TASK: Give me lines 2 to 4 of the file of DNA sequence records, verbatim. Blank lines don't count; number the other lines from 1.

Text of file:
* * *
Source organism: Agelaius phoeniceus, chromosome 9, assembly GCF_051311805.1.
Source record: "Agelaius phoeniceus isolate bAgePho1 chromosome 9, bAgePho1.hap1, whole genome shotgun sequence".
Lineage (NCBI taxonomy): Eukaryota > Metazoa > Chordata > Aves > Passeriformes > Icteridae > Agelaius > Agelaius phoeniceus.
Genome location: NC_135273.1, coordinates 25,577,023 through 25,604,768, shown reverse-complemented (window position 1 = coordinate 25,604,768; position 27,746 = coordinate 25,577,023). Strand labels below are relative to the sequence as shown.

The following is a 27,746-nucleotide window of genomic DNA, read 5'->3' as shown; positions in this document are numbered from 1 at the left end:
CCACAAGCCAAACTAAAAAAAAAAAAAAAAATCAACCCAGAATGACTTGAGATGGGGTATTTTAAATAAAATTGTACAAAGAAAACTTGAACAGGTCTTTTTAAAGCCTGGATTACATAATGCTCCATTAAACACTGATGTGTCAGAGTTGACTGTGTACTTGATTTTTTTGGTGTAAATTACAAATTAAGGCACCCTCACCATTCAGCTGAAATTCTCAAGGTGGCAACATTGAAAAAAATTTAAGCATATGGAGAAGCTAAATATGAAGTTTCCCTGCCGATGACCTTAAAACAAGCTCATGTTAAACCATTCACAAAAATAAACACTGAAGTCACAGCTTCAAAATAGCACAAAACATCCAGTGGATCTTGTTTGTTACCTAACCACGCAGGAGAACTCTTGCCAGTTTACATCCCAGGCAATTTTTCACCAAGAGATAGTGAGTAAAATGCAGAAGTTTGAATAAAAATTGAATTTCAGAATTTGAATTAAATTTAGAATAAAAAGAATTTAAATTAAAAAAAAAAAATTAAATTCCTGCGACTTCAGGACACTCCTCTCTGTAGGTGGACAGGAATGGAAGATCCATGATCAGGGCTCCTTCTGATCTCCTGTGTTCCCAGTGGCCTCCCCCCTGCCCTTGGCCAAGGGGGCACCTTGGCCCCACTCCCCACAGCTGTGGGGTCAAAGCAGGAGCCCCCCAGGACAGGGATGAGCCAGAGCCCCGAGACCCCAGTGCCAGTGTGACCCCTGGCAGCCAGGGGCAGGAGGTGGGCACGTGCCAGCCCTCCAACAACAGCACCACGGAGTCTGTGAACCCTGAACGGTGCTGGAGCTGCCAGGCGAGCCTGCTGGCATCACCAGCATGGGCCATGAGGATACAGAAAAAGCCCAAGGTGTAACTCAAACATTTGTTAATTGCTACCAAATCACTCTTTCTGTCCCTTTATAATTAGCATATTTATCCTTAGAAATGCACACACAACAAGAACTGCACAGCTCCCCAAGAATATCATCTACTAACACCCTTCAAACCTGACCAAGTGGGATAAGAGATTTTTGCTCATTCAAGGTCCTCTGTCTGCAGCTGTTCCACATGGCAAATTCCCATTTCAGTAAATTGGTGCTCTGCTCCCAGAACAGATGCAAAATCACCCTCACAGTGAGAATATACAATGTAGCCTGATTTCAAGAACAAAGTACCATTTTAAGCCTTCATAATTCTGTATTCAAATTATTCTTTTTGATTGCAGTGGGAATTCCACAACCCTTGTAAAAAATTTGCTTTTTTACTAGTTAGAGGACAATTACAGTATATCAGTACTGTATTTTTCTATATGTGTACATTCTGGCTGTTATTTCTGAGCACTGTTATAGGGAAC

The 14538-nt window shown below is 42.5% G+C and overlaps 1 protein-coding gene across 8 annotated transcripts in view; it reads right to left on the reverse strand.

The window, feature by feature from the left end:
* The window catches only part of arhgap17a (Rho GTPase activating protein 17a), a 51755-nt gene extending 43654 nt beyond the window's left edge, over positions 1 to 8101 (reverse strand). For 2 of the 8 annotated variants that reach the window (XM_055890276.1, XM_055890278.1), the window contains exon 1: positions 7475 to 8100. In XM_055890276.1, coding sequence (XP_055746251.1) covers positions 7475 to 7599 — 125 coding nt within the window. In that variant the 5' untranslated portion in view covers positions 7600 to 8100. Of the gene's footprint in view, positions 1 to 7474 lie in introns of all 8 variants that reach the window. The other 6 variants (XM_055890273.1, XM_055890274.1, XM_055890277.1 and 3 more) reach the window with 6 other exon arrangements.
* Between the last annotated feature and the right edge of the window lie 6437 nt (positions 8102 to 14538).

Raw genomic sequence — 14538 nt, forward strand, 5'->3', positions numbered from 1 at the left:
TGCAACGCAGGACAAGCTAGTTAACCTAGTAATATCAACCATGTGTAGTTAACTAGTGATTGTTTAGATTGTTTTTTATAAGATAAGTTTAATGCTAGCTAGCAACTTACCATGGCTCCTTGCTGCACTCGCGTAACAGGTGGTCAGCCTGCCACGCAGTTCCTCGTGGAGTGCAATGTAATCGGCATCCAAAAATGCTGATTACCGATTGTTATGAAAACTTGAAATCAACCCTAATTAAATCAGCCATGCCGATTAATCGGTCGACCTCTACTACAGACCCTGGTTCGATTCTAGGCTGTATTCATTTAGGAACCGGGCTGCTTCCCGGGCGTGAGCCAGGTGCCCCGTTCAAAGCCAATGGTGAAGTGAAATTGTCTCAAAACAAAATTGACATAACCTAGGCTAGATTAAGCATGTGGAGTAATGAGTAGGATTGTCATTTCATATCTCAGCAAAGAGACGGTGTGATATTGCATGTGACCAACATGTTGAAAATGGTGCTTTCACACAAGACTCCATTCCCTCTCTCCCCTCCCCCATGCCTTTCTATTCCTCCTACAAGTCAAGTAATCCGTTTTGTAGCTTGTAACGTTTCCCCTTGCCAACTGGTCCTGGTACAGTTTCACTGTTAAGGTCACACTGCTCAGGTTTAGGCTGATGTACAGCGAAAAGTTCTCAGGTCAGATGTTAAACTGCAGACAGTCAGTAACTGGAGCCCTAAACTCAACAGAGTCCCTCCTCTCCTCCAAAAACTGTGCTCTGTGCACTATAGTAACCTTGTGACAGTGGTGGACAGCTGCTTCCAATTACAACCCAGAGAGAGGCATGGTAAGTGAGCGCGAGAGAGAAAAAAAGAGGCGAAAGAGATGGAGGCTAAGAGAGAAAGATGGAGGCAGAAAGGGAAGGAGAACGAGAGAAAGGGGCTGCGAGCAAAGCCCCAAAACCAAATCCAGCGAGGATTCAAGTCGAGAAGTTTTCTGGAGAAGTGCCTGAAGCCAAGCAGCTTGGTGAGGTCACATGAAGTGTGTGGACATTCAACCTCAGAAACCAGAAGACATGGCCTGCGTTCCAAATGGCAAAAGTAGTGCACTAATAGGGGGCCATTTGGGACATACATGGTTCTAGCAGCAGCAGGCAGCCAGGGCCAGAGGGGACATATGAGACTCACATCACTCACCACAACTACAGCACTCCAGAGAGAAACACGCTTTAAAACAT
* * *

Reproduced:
Source record: "Agelaius phoeniceus isolate bAgePho1 chromosome 9, bAgePho1.hap1, whole genome shotgun sequence".
Lineage (NCBI taxonomy): Eukaryota > Metazoa > Chordata > Aves > Passeriformes > Icteridae > Agelaius > Agelaius phoeniceus.
Genome location: NC_135273.1, coordinates 25,577,023 through 25,604,768, shown reverse-complemented (window position 1 = coordinate 25,604,768; position 27,746 = coordinate 25,577,023). Strand labels below are relative to the sequence as shown.